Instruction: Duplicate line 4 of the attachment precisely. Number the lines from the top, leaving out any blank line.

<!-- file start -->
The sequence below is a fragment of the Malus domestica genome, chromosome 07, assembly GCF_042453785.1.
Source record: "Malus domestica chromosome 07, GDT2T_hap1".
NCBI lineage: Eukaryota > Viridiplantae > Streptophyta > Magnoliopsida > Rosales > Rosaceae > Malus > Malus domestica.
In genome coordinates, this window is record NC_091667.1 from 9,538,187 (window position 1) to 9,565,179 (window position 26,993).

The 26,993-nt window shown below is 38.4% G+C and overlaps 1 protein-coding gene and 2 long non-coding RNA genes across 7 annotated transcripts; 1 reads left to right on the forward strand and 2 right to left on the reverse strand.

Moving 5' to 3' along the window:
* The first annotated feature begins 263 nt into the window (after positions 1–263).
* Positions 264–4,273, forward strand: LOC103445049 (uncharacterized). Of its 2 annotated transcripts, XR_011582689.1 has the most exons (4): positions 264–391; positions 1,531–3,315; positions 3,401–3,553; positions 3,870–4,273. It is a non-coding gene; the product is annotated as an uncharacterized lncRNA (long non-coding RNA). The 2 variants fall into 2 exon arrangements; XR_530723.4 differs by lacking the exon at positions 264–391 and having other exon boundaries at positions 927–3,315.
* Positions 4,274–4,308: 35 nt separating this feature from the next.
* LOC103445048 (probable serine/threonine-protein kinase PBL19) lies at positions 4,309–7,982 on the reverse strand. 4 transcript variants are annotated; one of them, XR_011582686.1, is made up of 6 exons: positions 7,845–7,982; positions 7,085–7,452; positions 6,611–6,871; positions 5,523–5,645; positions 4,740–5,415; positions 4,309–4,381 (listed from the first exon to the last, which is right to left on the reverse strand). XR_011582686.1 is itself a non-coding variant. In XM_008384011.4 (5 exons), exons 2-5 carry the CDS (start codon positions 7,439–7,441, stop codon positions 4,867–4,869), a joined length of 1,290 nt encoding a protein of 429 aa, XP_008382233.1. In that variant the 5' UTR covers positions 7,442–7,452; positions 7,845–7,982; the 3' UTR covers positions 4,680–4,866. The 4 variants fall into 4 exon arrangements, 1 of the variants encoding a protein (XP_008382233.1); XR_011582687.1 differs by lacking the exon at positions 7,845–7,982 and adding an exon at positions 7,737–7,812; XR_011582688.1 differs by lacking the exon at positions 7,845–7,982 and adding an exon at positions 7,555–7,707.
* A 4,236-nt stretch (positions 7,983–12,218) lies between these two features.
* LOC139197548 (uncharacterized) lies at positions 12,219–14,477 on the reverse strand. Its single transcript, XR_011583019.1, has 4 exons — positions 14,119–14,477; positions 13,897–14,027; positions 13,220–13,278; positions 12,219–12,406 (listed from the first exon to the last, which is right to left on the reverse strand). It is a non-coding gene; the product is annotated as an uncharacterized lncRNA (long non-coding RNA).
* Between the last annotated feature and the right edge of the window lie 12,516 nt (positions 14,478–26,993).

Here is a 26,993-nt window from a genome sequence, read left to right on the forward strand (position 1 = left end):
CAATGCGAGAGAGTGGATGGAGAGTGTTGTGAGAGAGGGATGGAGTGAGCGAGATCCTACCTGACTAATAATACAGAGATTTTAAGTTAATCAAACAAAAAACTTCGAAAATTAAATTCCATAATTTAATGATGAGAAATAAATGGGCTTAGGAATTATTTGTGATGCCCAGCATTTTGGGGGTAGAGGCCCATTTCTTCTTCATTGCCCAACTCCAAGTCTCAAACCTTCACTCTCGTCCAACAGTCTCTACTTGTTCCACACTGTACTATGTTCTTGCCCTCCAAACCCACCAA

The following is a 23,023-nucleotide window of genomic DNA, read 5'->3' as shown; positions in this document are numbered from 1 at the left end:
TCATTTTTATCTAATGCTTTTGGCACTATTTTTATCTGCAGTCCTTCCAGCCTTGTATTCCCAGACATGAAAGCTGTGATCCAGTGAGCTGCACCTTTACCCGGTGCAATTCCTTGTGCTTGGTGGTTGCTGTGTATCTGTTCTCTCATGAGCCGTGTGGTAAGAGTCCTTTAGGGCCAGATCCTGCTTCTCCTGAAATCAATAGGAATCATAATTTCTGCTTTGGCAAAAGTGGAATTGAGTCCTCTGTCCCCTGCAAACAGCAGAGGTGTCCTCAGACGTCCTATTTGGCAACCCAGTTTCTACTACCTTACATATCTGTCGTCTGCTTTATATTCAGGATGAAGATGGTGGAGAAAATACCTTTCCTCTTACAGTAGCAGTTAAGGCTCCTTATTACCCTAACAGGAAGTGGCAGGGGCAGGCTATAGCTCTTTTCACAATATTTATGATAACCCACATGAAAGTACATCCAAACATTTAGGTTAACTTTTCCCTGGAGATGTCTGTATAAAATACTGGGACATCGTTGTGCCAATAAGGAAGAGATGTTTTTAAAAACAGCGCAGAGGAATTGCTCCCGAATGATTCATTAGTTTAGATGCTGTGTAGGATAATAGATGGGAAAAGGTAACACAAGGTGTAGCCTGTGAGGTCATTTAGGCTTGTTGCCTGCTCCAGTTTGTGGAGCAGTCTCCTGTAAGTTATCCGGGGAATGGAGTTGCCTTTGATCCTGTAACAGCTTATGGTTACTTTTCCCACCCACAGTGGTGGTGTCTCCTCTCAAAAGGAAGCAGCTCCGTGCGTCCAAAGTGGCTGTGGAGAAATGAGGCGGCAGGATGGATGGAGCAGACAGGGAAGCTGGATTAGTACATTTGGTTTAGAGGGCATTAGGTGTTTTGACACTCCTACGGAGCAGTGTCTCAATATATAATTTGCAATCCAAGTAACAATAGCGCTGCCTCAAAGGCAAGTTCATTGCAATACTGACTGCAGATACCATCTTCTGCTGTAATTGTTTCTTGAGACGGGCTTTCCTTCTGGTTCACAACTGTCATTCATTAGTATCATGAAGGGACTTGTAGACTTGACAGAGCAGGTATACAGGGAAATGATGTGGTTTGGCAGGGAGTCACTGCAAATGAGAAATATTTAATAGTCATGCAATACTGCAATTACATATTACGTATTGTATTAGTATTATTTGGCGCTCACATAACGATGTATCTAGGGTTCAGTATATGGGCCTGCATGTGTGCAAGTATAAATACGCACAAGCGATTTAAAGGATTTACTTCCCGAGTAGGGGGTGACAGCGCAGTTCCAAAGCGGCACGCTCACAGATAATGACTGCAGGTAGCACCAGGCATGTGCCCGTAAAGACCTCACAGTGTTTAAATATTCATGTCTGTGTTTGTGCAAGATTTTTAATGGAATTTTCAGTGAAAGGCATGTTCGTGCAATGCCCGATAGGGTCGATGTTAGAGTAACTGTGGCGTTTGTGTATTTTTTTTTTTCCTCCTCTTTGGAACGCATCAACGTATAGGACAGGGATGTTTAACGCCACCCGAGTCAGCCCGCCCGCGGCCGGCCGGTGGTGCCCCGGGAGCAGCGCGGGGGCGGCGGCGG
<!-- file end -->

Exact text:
In genome coordinates, this window is record NC_091667.1 from 9,538,187 (window position 1) to 9,565,179 (window position 26,993).